'Chicken satay' served to tourists in Bali is actually made from dog meat

Tourists in Bali are unwittingly eating dog meat sold as chicken, a new report has revealed.

Animals Australia carried out the investigation into ‘Bali’s hidden meat trade – and its disturbing connection to Australian tourism.’

It found that Australian tourists visiting the Indonesian island were being sold dog meat from brutally butchered animals in popular tourist spots.

Some of the dogs had been poisoned, strangled or bludgeoned to death, the investigation found.

Eating dog meat is legal in Indonesia, but killing animals in a cruel way or serving meat contaminated with poison is against the law.

Animals Australia’s campaign director Lyn White told ABC: ‘The dog-meat trade breaches animal cruelty laws and food safety laws. That is a statement of fact.’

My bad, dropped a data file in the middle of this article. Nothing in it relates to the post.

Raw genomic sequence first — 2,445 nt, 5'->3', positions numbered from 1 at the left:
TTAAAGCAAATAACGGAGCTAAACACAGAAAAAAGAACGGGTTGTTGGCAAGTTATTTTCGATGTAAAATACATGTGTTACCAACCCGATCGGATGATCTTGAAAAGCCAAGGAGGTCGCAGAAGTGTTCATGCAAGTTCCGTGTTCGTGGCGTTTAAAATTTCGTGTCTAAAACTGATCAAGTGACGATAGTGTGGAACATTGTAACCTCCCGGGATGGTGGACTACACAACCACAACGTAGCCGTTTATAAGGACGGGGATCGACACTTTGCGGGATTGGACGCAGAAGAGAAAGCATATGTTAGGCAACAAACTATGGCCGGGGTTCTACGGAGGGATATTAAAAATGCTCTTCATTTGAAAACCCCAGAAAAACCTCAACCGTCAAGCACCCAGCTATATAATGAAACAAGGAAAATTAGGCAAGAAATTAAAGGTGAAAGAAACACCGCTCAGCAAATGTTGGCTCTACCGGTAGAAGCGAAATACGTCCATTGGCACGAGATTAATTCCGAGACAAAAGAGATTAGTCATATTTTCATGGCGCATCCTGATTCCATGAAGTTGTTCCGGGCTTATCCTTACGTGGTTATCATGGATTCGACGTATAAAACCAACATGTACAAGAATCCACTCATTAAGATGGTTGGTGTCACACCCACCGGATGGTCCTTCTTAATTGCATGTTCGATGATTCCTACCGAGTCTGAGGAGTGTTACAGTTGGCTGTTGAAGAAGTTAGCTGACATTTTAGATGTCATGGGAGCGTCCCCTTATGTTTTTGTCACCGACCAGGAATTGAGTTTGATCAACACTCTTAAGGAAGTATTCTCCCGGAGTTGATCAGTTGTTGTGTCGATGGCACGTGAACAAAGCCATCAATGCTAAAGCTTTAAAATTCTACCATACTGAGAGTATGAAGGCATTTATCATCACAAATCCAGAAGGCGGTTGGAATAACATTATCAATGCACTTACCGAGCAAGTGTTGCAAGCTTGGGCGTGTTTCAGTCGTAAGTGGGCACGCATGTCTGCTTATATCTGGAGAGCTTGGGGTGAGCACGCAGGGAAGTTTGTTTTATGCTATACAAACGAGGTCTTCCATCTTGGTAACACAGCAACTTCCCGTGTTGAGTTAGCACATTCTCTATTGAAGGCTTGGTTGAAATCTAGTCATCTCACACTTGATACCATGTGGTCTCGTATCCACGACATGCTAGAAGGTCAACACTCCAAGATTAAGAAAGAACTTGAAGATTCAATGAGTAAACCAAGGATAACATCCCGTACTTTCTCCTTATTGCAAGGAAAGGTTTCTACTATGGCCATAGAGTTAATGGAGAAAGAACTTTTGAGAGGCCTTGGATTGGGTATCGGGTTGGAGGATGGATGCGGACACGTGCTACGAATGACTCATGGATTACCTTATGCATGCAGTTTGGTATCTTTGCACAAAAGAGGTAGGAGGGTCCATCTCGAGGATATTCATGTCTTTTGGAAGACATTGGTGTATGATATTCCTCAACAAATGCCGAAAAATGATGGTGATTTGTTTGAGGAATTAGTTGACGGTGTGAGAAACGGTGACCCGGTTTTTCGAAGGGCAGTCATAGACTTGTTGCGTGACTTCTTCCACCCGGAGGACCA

The street vendor was selling dog meat close to popular Seminyak beach (AP)

In a video filmed by an undercover reporter, a vendor at a popular beach resort admits that he is selling dog meat.

But when he approaches a group of Australian tourists to try and make a sale, he tells the group they are buying chicken.

The group then eats the dog-meat satay sticks.

Animals Australia warns: ‘Every day, scores of gentle dogs — including pets — are captured off the streets of Bali to supply a booming dog meat trade.

‘The ‘lucky’ ones are shot. Others are poisoned, strangled, or clubbed to death.

‘And unwitting tourists are eating them.

‘Truth is, if you choose to eat meat, you may unknowingly be served dog in Bali.’

Dr Andrew Dawson, New South Wales Poisons Information Centre director, warned that eating the meat could pose major health risks.

He told The Independent: ‘f you are eating, for example, a curry and it was including bits of the animal stomach or the heart, then you would expect really high concentrations of cyanide, which could be fatal.’